Politics and Society

Wednesday, May 25, 2011

Two Works of Literary Fiction, by John Banville

  After recently reading two novels by the Irish author, John Banville - Mefisto and The Sea –and then engaging in an on-line conversation about the latter, I wrote that some things about Banville’s book were best understood in relation to Samuel Beckett’s works, especially Molloy.  I was asked for my opinion, ‘should one, or need one, know Samuel Beckett’s work to appreciate Banville’s?’ I answered No, but with a proviso. This was the short response and it left me a bit uneasy.  Understanding, like explaining, would require a more precise grasp of the concept and promise of ‘literary fiction’ as a sub-genre of fiction in general. But this concept is fuzzy - at best! - for me and for the publishing world that created it. I found myself confronted by a challenge: viz. to come to terms with this concept or stop using it to describe my blog! So,

Friday, May 20, 2011

Re: William Trevor (Writers and their Seasons)

I read somewhere this quip: 'It's a good thing Trevor is already Trevor, or he wouldn't get an editor to answer an email.' Knowing nothing of William Trevor to this point, I naturally had to find out why.

Trevor is an Irish author, 82 years of age--his birthday is Tuesday may 24th--for over 50 years a resident in England but "Irish in every vein." His collected short stories (1993) comprise a huge volume which is suitable as building material or as a substitute for exercise equipment. Two more volumes were published more recently (2009), and he's not done yet!

I have just begun reading William Trevor's After Rain, a book of short stories from 1996 (I scored a first edition in mint condition for $6USD), and I am loving the stories, their forms and plots and especially his presentation of character, but the language, well, not so much. Do the editors have a point? Is the quip more than a matter of fashion? Most everything a writer can, and should, do is done and done well, but I am still a bit disappointed? Sounds slightly spoiled when I put it that way, no?

It makes me wonder and want to know--very specifically and critically--just what it is I am looking for when I approach an author who is new to me. I went to the Oxford book of shorts, selected and edited by Byatt in 1998, to see where he stood with the times. Imagine, a writer almost universally acclaimed as the master of the short story is not represented there! This makes me think that I am not alone when it comes to approaching writers with an agenda--or just a jaundiced eye.

I'm resolved to do a few things: 1) read all of After Rain (which is just a tiny part of his  oeuvre among short stories, alone) with an eye to my own limitations as a reader; 2) read Death in Summer, his novel from 1998, to be generally more familiar with him as an author, and then, 3) read a bunch of the Byatt selections from the Oxford book, focusing on 'the moderns'. Perhaps some comparison can lead to insight about what can make a writer well respected, but still unpopular. (In this regard, I'm thinking also of comparing it to Ishiguro"s Nocturnes, another 1998 book of shorts, some of which I have already read and enjoyed, but, frankly, this may be making the project a career. We'll see!)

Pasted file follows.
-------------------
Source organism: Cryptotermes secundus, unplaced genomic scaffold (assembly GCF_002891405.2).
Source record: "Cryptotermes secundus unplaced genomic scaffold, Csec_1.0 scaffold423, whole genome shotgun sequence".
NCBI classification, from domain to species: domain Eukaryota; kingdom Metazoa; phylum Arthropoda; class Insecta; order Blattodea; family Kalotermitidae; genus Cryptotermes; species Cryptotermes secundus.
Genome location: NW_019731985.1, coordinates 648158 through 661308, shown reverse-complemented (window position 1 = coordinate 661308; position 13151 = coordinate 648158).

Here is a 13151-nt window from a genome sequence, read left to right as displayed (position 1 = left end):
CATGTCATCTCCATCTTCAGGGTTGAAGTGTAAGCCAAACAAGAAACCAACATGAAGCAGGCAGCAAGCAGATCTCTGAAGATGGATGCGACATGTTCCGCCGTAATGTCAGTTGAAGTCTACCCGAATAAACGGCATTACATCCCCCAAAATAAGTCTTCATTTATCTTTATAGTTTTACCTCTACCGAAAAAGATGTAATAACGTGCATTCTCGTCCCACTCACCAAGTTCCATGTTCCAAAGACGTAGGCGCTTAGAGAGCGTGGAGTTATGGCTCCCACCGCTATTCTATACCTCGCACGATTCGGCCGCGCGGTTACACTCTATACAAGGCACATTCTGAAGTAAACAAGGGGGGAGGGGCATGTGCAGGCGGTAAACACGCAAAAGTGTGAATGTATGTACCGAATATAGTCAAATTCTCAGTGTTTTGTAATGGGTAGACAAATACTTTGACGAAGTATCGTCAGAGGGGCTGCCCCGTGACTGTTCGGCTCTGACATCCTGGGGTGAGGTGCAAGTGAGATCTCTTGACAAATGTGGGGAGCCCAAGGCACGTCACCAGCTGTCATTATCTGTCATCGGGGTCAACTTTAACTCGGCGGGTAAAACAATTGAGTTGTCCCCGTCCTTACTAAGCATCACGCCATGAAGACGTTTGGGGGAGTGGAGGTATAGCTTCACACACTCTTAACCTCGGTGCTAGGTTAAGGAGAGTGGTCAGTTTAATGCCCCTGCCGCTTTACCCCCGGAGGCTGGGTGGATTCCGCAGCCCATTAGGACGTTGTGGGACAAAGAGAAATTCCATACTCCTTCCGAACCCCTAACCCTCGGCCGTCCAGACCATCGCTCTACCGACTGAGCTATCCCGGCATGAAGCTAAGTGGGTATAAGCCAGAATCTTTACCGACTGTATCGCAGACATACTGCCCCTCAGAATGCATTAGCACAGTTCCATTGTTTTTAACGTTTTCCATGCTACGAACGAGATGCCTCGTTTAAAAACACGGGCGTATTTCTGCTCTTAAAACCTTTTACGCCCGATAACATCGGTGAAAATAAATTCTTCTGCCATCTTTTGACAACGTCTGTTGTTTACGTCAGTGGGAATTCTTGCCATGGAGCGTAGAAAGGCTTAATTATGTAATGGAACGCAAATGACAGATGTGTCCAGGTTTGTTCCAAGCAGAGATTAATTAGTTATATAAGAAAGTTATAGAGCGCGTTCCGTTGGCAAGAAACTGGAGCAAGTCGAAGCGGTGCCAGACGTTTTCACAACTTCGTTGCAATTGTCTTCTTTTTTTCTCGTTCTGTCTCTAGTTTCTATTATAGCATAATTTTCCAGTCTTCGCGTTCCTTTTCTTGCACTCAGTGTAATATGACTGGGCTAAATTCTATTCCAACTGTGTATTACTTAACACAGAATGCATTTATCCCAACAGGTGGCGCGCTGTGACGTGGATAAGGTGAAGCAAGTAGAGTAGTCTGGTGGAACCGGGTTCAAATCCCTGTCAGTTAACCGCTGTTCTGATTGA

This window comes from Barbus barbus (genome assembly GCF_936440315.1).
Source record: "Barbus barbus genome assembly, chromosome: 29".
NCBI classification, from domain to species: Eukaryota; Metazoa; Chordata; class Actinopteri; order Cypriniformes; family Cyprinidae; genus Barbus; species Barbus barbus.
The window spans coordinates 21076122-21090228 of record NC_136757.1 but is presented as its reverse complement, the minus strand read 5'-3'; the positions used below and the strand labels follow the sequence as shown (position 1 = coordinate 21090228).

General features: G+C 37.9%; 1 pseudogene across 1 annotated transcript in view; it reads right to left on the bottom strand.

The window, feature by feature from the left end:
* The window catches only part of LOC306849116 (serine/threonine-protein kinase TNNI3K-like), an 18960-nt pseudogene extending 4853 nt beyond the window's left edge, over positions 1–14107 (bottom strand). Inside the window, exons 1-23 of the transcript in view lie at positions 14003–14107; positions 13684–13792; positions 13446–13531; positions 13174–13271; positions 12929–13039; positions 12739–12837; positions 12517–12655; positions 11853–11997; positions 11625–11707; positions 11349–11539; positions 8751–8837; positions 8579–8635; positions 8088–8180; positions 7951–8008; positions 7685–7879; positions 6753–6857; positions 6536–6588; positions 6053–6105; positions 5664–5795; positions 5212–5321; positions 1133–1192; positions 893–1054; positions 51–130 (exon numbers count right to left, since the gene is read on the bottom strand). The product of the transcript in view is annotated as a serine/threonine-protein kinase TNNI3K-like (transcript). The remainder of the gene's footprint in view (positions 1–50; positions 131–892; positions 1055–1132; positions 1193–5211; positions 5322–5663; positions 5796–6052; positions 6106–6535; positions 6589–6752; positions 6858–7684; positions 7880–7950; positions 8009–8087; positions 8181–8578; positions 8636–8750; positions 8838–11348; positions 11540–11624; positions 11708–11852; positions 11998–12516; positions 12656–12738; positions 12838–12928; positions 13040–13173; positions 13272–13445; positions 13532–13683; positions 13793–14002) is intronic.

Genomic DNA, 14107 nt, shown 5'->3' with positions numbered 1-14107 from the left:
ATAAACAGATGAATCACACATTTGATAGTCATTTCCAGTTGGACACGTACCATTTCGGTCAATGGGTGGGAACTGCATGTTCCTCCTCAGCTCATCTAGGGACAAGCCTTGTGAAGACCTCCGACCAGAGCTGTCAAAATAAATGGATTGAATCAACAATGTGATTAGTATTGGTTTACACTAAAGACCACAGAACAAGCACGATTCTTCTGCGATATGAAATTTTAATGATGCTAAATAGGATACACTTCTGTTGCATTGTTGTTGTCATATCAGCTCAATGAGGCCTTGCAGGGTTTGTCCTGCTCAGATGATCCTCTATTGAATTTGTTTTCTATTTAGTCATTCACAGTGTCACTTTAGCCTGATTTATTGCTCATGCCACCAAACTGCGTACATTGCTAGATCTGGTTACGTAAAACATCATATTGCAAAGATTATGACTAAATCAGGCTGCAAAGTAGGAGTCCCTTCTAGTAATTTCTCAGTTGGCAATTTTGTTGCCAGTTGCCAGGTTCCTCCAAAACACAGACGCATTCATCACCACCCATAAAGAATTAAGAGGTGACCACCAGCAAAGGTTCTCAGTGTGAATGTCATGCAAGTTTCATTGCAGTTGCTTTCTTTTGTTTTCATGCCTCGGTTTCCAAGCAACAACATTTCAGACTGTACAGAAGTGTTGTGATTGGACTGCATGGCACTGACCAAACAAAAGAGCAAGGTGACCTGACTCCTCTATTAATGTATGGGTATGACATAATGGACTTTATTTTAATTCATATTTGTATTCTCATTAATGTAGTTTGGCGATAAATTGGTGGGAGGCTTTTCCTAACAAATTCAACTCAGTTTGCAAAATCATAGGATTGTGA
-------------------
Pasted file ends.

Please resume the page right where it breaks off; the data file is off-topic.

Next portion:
My gut tells me Trevor is both a man of his times and a victim of his times. I hope to be more whole-heartedly on his side before this is over! (Arghh! This could require some reception history research as well.)

Wednesday, May 18, 2011

Underworld, by Don DeLillo: A Review

 Don DeLillo’s 11th novel, Underworld, published in 1997, opens with a 3-page scene so precisely focused and beautifully written that, regardless of the daunting prospect of 800+ pages, I just could not wait to take the plunge, to burrow ever deeper, to plumb the depths –- you get the idea -- to delve into this 'Underworld.' But delving isn’t what DeLillo has in mind, as evidenced by the disappointingly rare occurrence of such close attention in the rest of the tome. Instead, he seems rather to skim over the lives and surface phenomena of a generation like a video camera, pausing only occasionally to expand on the scene; to polish the lens, so to speak, but not to delve. At least, not the kind that I was now hoping for; the kind first suggested by the opening scene. (My own precise!):

Blood Meridian, by Cormac McCarthy: A Review

From Memento More to Momento Male
    What was he thinking?
    This is the question I had to ponder after reading Cormac McCarthy’s so-called masterpiece, Blood Meridian, (also known by its alternative title, The Evening Redness in the West.) For me, this question represents a desire to understand an author’s intentions: not to inquire into his psychology, but into the logic behind the choices. Like, ‘why did McCarthy write a book like BM?’ and, ‘why did he write it the way he did?’ And why did a literary scholar as eminent as Harold Bloom call it “the major esthetic achievement of any living American writer”? Having duly pondered these questions for weeks, I finally have some satisfaction regarding McCarthy’s book, but I am in the same state of near befuddlement as before regarding Bloom. But I do have a theory . . .

Tuesday, May 17, 2011

Waterland, by Graham Swift: A Review

    Suppose I started this review in the guise of a teacher rehearsing his role by saying,
    'Children, I want you to know of a wonderful book I’ve just read by Graham Swift; it’s called Waterland, and it’s a story of historical decline and collapse as told by a teacher like me.' Now, how would that go over—like a lead balloon, or a rubber crutch? Or could you take it all in stride, without the careless and impatient rebellion so often associated with the young? If the latter, you will learn, that